Tuesday, September 18, 2012

Living Trust Vs Will: An Easy-To-Read Comparison for Californians

If you're from California, you probably keep hearing about Living Trusts and you might be wondering why do I need one? Indeed, my clients often ask me, "Isn't a Will good enough?" Well, the answer to that question depends on your particular circumstances.

You see, if you don't own a home and your personal property assets total less than $100,000, a Last Will & Testament is probably the appropriate transfer planning device for you. With a Will, you can avoid having your assets arbitrarily distributed to unintended beneficiaries and you can also nominate guardians for any minor children.

But, if you own a home or have over $100,000 in personal property assets, then it's highly likely your estate will need to pass through Probate. Probate is an expensive and time-consuming court proceeding that is usually unnecessary. Some people think if they have a Will they can avoid Probate. The opposite is true though. If you own a home or have personal property assets totaling over $100,000, having only a Will virtually guarantees that your estate will need to be Probated. Conversely, if you create and fund a legally valid Living Trust there will be no need for a Probate. That's because a Trust holds your assets, similar to the way in which a corporation holds it's assets. Since the Trust holds your assets instead of you directly, there are no assets for a Probate court to transfer upon your passing. Instead, the Trust itself enables the Trustees to easily take care of this process themselves for the benefit of the Living Trust's beneficiaries.

But what is a Living Trust exactly?

Simply put, a Living Trust replaces what most people think of, when they think of a Will. In other words, a Living Trust dictates to whom and how your assets are to be distributed after you're gone. A Trust also empowers a person or persons to carry out these duties. So far, this is virtually identical to a Last Will & Testament in California.

However that is where the similarities end. Besides Probate avoidance, a competently drafted Living Trust allows for sophisticated transfer tax planning and it helps families avoid conflicts. A Trust also can protect family assets from spendthrift children and their creditors. These are just a few financial examples of the post-death concerns that Living Trusts address and resolve.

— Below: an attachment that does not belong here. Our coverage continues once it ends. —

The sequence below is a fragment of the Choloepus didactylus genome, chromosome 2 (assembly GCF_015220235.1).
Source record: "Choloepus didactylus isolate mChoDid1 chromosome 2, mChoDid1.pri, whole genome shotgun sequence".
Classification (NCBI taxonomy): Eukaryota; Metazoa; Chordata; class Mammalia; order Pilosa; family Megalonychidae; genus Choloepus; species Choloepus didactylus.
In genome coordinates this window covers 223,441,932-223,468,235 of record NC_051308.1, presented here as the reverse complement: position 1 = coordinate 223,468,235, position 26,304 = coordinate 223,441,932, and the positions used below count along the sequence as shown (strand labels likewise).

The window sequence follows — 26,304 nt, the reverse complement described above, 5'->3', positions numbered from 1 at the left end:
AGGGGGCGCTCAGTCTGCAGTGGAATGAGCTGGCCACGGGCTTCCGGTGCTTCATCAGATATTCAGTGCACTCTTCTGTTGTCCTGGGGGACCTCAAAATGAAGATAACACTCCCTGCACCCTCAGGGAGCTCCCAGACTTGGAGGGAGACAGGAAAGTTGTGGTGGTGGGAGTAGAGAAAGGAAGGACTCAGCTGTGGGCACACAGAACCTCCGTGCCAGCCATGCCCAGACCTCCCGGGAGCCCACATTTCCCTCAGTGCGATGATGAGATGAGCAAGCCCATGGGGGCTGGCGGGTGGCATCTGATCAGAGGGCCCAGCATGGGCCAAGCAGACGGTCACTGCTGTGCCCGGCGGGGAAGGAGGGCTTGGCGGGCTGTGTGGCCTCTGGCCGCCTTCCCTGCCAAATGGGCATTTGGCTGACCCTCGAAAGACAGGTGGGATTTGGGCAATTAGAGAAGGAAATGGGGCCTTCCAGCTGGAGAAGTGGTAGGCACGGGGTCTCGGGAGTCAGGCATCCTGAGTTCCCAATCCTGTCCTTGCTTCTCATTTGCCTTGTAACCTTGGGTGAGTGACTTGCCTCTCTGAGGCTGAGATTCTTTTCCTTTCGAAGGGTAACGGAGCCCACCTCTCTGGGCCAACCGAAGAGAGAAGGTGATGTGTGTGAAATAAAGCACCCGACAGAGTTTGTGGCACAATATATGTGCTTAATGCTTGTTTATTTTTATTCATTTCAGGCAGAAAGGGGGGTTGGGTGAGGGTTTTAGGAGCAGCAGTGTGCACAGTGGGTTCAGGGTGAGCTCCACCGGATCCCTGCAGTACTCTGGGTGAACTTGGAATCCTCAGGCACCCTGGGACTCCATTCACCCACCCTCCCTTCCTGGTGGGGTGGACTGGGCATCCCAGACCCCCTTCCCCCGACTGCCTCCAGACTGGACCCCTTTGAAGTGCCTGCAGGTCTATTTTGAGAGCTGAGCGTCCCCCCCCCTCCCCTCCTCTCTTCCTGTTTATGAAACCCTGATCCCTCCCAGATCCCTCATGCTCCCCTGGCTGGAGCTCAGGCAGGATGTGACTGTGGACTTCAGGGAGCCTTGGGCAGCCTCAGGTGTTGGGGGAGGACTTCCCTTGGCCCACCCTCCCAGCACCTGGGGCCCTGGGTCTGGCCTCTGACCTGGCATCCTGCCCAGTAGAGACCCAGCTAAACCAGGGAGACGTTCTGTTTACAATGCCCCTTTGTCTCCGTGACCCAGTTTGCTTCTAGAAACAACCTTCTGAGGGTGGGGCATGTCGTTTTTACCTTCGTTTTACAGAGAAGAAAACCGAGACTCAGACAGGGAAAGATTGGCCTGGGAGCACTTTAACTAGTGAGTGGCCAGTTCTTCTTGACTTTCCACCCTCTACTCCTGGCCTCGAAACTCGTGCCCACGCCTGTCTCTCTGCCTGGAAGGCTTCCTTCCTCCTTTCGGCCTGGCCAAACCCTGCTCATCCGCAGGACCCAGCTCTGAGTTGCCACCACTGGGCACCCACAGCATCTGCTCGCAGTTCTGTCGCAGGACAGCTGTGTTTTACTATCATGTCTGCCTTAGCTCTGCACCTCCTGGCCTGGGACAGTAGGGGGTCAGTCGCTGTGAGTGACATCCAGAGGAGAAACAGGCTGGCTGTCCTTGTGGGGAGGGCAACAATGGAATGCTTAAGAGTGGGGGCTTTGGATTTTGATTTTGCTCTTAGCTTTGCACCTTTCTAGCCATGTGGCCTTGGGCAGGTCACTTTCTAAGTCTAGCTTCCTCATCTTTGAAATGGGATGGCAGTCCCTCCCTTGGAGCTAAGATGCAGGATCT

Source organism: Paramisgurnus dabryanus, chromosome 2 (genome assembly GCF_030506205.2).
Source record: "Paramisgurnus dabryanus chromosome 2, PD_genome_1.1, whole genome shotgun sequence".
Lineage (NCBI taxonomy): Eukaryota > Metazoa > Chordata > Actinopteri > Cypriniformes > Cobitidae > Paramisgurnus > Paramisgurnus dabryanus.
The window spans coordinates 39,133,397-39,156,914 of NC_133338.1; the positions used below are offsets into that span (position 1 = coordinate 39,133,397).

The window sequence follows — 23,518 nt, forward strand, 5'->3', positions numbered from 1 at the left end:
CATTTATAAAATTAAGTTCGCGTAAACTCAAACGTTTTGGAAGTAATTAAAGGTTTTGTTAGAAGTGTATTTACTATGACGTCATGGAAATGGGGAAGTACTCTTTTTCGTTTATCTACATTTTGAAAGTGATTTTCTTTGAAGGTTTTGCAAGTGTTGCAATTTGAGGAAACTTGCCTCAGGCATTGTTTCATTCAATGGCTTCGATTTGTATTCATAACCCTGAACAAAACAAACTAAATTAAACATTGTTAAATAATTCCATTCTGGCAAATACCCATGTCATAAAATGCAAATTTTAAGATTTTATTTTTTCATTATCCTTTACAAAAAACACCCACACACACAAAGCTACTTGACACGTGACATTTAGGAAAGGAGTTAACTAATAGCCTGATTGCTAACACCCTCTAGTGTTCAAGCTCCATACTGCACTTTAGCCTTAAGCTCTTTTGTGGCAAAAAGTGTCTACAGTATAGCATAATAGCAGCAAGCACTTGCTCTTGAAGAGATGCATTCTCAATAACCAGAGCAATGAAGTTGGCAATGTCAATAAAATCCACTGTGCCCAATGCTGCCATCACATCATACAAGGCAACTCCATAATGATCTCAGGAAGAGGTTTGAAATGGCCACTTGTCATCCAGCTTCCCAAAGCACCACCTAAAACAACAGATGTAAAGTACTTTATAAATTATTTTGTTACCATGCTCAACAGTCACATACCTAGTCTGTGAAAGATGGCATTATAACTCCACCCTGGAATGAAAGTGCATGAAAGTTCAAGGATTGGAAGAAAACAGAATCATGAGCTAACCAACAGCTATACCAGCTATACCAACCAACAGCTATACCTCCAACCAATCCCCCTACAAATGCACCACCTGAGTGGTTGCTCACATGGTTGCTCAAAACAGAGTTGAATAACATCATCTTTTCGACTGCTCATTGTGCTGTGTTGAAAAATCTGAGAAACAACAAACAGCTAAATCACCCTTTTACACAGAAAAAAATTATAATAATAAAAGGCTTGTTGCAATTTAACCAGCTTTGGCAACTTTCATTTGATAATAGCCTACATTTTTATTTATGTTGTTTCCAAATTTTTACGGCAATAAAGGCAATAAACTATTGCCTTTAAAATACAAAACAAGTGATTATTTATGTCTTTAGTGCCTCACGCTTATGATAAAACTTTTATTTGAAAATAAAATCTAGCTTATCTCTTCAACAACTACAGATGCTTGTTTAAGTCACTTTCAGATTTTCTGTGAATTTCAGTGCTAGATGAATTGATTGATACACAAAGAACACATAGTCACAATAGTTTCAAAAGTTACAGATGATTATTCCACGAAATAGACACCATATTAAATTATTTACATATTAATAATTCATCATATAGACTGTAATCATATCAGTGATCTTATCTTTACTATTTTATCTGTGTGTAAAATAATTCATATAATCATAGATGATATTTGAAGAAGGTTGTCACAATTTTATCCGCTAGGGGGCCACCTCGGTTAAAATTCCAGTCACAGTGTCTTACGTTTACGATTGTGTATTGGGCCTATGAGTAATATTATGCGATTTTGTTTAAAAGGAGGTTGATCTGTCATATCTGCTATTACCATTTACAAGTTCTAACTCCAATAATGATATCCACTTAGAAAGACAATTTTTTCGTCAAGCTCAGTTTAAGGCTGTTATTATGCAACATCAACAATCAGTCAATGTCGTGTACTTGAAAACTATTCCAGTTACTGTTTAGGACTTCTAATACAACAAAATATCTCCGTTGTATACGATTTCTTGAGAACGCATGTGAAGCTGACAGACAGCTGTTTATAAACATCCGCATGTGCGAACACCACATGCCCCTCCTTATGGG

But also, if you become incapacitated during life because of mental or physical disability, a Trust enables Successor Trustees to step in and help you. This is a major difference to Wills because they only take effect after a person's death. This additional function of Trusts helps to avoid an embarrassing, time-consuming, and expensive court Conservatorship. A Conservatorship is yet another court proceeding that is needed to appoint someone to help you, if and when you can no longer take care of yourself because of physical or mental incapacity. A properly drafted and executed Revocable Living Trust helps you to avoid a Conservatorship similar to how it helps your family avoid a Probate proceeding.

Without a doubt, Living Trusts allow families to achieve all sorts of unique and important goals. That is why Trusts are highly publicized. It is also why, Californians who own a home or have personal property assets that total greater than $100,000, should seriously consider setting up a Living Trust instead of just a Will.

Article Source: http://EzineArticles.com/5695807

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